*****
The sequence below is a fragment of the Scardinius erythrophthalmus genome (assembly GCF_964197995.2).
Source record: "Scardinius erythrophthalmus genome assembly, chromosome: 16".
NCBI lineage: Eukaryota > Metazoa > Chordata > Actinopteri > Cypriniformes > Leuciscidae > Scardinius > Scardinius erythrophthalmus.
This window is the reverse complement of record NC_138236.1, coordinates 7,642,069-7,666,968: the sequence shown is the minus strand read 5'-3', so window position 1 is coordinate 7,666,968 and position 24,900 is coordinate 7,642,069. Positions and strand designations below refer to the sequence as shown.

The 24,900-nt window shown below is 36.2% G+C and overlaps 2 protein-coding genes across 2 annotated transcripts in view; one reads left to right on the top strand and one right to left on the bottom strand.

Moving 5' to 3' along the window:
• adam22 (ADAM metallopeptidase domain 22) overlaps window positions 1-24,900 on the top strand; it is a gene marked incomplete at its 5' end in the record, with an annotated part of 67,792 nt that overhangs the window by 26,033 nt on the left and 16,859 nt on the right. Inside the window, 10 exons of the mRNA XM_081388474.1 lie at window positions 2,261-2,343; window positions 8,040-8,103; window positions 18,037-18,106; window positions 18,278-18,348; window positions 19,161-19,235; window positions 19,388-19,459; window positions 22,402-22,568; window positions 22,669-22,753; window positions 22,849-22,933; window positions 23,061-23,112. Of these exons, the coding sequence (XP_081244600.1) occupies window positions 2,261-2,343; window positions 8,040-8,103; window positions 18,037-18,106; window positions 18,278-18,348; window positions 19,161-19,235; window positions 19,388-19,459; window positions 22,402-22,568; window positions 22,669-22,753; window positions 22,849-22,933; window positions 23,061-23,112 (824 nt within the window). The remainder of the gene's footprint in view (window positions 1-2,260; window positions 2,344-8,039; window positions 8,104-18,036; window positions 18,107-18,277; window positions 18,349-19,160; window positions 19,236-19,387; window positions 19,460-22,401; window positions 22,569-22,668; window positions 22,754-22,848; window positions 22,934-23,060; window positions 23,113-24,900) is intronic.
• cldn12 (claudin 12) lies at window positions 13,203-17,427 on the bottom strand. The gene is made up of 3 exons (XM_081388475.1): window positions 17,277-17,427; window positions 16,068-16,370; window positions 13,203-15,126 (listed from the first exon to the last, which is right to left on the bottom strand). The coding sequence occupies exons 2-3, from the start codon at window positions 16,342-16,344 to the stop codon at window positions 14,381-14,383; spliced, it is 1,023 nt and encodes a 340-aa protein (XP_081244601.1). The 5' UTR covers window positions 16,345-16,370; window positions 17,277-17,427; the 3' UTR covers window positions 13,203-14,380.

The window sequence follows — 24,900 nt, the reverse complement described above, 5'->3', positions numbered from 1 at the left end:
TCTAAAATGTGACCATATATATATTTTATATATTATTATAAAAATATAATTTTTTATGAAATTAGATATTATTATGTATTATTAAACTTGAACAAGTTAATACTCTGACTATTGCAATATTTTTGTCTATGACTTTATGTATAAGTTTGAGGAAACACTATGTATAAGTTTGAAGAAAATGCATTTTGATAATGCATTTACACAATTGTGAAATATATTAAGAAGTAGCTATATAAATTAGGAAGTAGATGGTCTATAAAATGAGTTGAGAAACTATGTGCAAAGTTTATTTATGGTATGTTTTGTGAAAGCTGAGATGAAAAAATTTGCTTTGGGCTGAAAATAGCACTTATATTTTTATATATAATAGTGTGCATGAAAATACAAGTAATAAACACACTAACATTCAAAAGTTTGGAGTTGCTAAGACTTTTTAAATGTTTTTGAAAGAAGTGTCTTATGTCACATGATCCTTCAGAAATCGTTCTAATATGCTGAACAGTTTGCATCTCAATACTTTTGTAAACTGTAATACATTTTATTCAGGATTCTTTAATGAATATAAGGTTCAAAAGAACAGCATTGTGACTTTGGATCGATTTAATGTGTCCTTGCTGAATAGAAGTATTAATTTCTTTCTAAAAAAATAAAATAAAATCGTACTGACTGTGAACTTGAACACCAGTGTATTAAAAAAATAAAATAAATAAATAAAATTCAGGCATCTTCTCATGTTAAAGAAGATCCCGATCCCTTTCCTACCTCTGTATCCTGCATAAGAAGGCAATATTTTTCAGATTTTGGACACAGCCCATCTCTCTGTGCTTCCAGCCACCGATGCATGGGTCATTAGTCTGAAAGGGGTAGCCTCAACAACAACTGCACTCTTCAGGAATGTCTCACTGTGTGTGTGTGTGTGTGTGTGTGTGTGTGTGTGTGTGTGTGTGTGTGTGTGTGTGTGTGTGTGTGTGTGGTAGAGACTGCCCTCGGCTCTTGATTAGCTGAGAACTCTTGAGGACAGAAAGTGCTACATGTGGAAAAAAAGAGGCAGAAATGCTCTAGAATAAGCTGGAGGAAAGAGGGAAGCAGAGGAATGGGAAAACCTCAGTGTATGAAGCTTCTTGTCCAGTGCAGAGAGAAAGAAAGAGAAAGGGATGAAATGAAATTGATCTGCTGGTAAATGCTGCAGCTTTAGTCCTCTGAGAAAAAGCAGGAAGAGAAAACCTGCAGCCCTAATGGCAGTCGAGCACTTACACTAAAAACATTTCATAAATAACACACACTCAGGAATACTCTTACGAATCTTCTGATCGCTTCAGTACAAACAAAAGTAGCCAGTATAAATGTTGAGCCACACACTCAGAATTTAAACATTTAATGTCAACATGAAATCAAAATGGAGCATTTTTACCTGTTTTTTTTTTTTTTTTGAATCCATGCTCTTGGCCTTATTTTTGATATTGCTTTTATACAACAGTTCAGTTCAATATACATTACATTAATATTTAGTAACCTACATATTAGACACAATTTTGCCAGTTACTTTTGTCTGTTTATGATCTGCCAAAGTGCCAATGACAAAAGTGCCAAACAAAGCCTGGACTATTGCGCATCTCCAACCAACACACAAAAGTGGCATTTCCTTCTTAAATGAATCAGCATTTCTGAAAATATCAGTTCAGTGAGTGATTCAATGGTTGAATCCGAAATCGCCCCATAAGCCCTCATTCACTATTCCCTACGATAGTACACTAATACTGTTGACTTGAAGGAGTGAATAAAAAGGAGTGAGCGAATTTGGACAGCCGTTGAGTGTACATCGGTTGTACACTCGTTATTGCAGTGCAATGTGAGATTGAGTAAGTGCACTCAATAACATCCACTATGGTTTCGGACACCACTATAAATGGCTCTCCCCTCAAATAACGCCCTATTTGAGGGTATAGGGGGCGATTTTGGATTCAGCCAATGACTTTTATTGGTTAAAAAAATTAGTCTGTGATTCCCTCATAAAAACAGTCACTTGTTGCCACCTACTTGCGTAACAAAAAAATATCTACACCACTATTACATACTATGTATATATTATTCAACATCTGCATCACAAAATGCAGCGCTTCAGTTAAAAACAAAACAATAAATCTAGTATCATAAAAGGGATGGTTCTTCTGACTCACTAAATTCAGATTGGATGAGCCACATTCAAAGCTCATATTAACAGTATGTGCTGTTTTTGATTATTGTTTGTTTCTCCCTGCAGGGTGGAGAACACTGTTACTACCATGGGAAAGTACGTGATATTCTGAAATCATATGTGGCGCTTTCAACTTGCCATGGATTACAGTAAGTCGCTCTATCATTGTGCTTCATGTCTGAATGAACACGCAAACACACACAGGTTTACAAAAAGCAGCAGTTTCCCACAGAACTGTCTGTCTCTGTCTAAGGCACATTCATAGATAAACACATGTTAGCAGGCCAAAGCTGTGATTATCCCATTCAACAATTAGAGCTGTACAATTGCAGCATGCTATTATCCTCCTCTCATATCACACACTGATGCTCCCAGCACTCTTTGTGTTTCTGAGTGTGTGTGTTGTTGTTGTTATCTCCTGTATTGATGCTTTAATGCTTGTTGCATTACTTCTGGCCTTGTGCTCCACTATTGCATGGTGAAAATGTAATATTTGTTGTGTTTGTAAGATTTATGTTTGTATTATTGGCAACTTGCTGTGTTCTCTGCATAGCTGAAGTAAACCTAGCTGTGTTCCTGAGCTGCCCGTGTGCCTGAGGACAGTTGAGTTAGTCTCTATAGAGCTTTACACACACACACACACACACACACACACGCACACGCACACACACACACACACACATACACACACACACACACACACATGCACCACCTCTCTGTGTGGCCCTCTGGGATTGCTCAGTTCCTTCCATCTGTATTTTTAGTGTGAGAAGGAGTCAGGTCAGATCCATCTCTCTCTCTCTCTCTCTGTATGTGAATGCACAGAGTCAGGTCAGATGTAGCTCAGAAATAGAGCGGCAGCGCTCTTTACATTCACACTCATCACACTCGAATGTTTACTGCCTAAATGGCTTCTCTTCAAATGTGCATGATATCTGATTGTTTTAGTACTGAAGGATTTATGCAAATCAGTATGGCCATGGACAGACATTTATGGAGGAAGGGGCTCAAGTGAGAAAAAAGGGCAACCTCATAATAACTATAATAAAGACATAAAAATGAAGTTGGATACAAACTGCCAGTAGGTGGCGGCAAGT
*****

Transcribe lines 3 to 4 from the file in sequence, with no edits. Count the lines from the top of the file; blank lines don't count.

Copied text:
NCBI lineage: Eukaryota > Metazoa > Chordata > Actinopteri > Cypriniformes > Leuciscidae > Scardinius > Scardinius erythrophthalmus.
This window is the reverse complement of record NC_138236.1, coordinates 7,642,069-7,666,968: the sequence shown is the minus strand read 5'-3', so window position 1 is coordinate 7,666,968 and position 24,900 is coordinate 7,642,069. Positions and strand designations below refer to the sequence as shown.